Speaking of Not Funny Anymore

Update: see comment #25 below, especially if you live in Sacramento.

Update 2: Go read Spinsterwitch’s exchange with Jaime O’Neill. 

In case you think I exaggerate the abominable treatment of fat people in this culture, please enjoy this piece by Jaime O’Neill from Sacramento News & Review.

[F]at’s not funny anymore, not given the sheer number of fat people thundering through America’s malls and markets. As Alfred Hitchcock understood, even things that are benign in small numbers become creepy en masse. Little birdies are cute—even sweet—but when the flock blots out the sun, it’s creepy.

And that’s how it’s become with fat people. You’re everywhere these days, people of a size once found only in tents where yokels paid a quarter to gawk at them. You’re not just fat; you’re huge, ponderous, beyond jumbo, a vast and undulating formidability of flesh, an avalanche of avoirdupois, a devolution of the species back to a future of protoplasmic balloon creatures.

I wish I could figure out a way to fit that last line onto a Fat Hate Bingo card; I swear, sometimes it seems like journalists perpetuate the notion of an “obesity crisis” just because it gives them an excuse to bust out the thesaurus and exercise the flowery descriptive sentence-writing muscles that have been atrophying since their freshman creative writing classes. (The word “undulating” is an inevitable favorite, even though fat people don’t actually move through the world in slow motion, so it’s actually pretty hard to catch us undulating in public.)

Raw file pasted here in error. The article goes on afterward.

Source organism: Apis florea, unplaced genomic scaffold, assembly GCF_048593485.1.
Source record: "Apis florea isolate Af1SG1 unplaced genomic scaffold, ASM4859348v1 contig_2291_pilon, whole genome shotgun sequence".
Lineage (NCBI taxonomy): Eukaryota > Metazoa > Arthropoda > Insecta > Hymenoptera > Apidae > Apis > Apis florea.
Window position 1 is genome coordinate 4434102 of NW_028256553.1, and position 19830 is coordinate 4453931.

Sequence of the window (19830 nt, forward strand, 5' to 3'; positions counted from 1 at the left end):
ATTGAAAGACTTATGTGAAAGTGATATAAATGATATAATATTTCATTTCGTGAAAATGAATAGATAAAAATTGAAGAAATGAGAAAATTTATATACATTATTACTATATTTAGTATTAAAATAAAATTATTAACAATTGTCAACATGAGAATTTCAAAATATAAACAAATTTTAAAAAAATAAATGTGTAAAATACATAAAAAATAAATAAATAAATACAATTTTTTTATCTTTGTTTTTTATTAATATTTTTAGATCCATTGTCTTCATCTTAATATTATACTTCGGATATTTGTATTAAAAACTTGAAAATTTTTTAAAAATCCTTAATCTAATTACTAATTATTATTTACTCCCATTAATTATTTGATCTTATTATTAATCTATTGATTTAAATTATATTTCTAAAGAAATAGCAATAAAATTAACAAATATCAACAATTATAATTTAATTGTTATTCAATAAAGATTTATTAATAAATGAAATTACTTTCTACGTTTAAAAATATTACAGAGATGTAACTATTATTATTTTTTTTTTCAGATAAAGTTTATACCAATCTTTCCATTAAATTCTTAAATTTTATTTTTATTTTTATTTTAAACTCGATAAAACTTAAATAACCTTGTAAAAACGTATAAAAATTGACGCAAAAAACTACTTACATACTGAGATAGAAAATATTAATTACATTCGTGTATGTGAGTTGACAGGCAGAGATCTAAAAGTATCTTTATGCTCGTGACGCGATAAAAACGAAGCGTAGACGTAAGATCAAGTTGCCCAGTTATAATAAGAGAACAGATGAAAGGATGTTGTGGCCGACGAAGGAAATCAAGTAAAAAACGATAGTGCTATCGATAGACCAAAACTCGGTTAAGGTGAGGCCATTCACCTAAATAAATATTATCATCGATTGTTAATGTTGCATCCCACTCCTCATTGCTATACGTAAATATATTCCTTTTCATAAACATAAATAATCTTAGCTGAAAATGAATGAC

I’m not usually one to employ the “Imagine if he said this about X other group of people!” argument — since every group you could name still has its own important battles to fight — but that passage up there seems to be begging for it. So indulge me for a moment. Look at that first paragraph:

As Alfred Hitchcock understood, even things that are benign in small numbers become creepy en masse. Little birdies are cute—even sweet—but when the flock blots out the sun, it’s creepy.

and imagine he’s talking about immigrants, not fat people.

Now remind yourself that he is talking about fat people — emphasis on the “people.” And this was published. In an alternative weekly — the kind of publication that, while not necessarily being known for the most impeccable journalistic standards, is generally known for being a bastion of progressive thought. As in, the kind of thought not generally known for eliciting “The barbarians are at the gates, and we normal people must rise up!”-type statements.

Yet, according to this jackass, my family and I and many of our friends represent a “devolution of the species.” A devolution of the species. Did you catch that? Remind you of anything?

Wait. It gets better.